Cone excitation ratios correlate with color discrimination performance in the horse (Equus caballus)

  • Hall C
  • Cassaday H
  • Vincent C
 et al. 
  • 13

    Readers

    Mendeley users who have this article in their library.
  • 10

    Citations

    Citations of this article.

Abstract

Six horses (Equus caballus) were trained to discriminate color from grays in a counterbalanced sequence in which lightness cues were irrelevant. Subsequently, the pretrained colors were presented in a different sequence. Two sets of novel colors paired with novel grays were also tested. Performance was just as good in these transfer tests. Once the horse had learned to select the chromatic from the achromatic stimulus, regardless of the specific color, they were immediately able to apply this rule to novel stimuli. In terms of the underlying visual mechanisms, the present study showed for the first time that the spectral sensitivity of horse cone photopigments, measured as cone excitation ratios, was correlated with color discrimination performance, measured as accuracy, repeated errors, and latency of approach.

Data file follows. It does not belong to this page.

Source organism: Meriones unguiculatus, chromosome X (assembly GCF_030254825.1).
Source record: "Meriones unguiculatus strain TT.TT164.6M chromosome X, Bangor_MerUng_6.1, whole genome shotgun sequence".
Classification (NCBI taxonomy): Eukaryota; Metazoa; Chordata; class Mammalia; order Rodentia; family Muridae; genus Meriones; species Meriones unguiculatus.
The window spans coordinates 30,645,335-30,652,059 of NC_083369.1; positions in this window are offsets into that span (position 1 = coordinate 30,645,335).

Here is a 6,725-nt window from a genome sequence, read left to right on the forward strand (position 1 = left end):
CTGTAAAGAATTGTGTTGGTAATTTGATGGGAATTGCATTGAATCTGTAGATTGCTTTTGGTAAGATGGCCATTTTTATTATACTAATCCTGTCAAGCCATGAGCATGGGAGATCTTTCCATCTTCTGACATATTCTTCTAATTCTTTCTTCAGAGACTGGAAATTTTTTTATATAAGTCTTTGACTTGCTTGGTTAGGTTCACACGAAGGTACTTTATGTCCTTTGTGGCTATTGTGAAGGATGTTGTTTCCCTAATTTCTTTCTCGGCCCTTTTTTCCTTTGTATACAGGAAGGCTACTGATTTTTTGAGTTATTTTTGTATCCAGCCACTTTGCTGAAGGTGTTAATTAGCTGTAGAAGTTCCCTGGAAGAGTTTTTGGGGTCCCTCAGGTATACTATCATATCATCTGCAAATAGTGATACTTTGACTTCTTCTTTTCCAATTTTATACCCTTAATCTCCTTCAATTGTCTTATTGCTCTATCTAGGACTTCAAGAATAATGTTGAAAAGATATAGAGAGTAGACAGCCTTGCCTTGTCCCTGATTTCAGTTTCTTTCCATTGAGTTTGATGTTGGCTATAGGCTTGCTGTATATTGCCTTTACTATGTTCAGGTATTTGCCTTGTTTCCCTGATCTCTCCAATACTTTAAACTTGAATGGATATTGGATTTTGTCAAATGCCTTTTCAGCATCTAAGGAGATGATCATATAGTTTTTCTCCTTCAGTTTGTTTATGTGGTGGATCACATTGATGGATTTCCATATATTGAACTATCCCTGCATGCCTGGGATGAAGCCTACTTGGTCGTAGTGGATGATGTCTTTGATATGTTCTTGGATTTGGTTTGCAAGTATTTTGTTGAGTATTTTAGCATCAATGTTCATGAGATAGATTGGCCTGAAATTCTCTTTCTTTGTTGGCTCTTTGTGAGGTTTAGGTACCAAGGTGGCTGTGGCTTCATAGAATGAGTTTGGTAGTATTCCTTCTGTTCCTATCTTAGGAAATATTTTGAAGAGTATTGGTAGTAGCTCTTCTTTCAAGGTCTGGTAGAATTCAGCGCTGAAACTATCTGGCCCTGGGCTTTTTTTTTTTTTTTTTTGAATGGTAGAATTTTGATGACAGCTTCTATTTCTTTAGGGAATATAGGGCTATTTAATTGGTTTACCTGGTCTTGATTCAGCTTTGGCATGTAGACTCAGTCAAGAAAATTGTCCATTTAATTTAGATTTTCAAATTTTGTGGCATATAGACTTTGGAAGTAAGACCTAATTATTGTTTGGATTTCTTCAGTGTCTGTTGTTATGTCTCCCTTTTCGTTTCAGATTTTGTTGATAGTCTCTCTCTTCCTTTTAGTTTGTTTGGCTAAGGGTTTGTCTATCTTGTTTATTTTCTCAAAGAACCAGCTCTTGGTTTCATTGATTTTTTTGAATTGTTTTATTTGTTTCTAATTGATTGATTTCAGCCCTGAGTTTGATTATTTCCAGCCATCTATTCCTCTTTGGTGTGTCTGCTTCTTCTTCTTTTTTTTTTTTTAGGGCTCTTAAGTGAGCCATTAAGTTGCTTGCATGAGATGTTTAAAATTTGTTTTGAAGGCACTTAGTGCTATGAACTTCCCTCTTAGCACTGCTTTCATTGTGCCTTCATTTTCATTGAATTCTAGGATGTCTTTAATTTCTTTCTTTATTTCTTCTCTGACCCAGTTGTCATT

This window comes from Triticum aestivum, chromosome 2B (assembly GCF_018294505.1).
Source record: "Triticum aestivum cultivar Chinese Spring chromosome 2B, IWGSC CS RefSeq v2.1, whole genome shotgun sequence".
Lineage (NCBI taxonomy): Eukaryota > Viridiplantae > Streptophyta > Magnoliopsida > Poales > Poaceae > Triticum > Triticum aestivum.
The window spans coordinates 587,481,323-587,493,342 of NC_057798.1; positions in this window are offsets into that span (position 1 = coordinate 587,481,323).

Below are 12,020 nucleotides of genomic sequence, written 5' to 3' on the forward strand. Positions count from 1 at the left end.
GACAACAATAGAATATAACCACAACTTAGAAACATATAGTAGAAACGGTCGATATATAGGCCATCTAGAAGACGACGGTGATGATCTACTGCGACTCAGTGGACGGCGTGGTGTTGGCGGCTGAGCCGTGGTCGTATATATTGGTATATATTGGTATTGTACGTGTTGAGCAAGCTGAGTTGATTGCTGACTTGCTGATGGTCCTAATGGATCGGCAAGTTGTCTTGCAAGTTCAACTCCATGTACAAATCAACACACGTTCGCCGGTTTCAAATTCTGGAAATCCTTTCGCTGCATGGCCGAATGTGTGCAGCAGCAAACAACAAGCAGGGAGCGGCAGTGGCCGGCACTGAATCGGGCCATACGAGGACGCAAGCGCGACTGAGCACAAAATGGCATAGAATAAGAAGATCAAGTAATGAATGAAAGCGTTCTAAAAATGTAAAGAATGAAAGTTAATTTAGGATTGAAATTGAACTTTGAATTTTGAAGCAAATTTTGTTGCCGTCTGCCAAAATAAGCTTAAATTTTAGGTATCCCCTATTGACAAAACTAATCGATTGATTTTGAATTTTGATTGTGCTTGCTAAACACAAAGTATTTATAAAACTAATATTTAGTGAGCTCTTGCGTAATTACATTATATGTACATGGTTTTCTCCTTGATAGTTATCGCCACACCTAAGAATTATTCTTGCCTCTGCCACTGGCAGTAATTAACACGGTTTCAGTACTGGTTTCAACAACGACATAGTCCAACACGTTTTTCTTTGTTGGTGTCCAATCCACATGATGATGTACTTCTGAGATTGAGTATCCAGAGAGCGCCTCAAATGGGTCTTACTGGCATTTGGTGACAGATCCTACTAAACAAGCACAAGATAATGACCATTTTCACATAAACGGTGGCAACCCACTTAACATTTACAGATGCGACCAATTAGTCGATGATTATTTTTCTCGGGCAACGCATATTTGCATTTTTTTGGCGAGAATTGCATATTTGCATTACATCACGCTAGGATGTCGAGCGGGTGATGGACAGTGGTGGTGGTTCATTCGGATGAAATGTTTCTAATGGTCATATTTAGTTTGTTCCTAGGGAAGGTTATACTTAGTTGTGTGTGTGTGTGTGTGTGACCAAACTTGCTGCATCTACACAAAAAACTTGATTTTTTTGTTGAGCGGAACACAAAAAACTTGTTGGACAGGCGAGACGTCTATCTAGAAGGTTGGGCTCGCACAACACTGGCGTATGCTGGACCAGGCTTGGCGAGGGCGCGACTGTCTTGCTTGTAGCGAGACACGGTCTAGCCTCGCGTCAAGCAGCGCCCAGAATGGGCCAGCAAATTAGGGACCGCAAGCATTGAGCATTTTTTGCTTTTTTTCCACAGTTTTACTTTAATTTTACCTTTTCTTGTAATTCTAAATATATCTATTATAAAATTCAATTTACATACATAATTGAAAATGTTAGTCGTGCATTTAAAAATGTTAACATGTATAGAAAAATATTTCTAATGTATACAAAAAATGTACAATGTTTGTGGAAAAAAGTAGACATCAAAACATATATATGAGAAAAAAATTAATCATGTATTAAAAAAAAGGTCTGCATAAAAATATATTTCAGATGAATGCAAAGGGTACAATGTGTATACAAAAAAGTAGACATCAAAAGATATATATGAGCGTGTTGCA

Author-supplied keywords

  • Color vision
  • Cone excitation ratios
  • Discrimination learning
  • Horse

Get free article suggestions today

Mendeley saves you time finding and organizing research

Sign up here
Already have an account ?Sign in

Find this document

Authors

  • Carol A. Hall

  • Helen J. Cassaday

  • Chris J. Vincent

  • Andrew M. Derrington

Cite this document

Choose a citation style from the tabs below

Save time finding and organizing research with Mendeley

Sign up for free